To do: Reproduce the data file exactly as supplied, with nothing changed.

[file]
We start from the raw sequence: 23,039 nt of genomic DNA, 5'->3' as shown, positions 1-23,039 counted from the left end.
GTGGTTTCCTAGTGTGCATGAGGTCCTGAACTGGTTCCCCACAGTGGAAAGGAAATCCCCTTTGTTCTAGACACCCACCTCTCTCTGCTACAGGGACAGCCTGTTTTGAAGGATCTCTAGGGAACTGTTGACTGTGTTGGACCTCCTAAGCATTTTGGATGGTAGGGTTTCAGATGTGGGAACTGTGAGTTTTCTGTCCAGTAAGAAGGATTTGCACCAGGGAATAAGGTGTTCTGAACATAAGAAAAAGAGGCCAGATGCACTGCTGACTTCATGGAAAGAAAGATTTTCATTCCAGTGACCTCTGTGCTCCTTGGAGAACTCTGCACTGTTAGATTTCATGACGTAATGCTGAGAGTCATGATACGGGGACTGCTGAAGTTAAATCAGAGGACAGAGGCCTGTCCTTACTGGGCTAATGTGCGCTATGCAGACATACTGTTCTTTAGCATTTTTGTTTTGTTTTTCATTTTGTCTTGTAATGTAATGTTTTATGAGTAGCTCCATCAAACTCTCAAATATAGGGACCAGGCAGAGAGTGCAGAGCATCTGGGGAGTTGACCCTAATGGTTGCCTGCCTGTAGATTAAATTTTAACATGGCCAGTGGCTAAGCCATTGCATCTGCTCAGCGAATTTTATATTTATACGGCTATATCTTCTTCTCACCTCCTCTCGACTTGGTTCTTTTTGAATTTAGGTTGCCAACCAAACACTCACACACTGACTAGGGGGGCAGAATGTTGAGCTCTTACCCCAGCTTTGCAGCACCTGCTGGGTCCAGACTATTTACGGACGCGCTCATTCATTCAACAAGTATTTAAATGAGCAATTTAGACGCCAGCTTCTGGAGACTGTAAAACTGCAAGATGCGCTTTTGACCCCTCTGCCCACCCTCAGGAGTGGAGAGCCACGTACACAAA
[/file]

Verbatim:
We start from the raw sequence: 23,039 nt of genomic DNA, 5'->3' as shown, positions 1-23,039 counted from the left end.
GTGGTTTCCTAGTGTGCATGAGGTCCTGAACTGGTTCCCCACAGTGGAAAGGAAATCCCCTTTGTTCTAGACACCCACCTCTCTCTGCTACAGGGACAGCCTGTTTTGAAGGATCTCTAGGGAACTGTTGACTGTGTTGGACCTCCTAAGCATTTTGGATGGTAGGGTTTCAGATGTGGGAACTGTGAGTTTTCTGTCCAGTAAGAAGGATTTGCACCAGGGAATAAGGTGTTCTGAACATAAGAAAAAGAGGCCAGATGCACTGCTGACTTCATGGAAAGAAAGATTTTCATTCCAGTGACCTCTGTGCTCCTTGGAGAACTCTGCACTGTTAGATTTCATGACGTAATGCTGAGAGTCATGATACGGGGACTGCTGAAGTTAAATCAGAGGACAGAGGCCTGTCCTTACTGGGCTAATGTGCGCTATGCAGACATACTGTTCTTTAGCATTTTTGTTTTGTTTTTCATTTTGTCTTGTAATGTAATGTTTTATGAGTAGCTCCATCAAACTCTCAAATATAGGGACCAGGCAGAGAGTGCAGAGCATCTGGGGAGTTGACCCTAATGGTTGCCTGCCTGTAGATTAAATTTTAACATGGCCAGTGGCTAAGCCATTGCATCTGCTCAGCGAATTTTATATTTATACGGCTATATCTTCTTCTCACCTCCTCTCGACTTGGTTCTTTTTGAATTTAGGTTGCCAACCAAACACTCACACACTGACTAGGGGGGCAGAATGTTGAGCTCTTACCCCAGCTTTGCAGCACCTGCTGGGTCCAGACTATTTACGGACGCGCTCATTCATTCAACAAGTATTTAAATGAGCAATTTAGACGCCAGCTTCTGGAGACTGTAAAACTGCAAGATGCGCTTTTGACCCCTCTGCCCACCCTCAGGAGTGGAGAGCCACGTACACAAA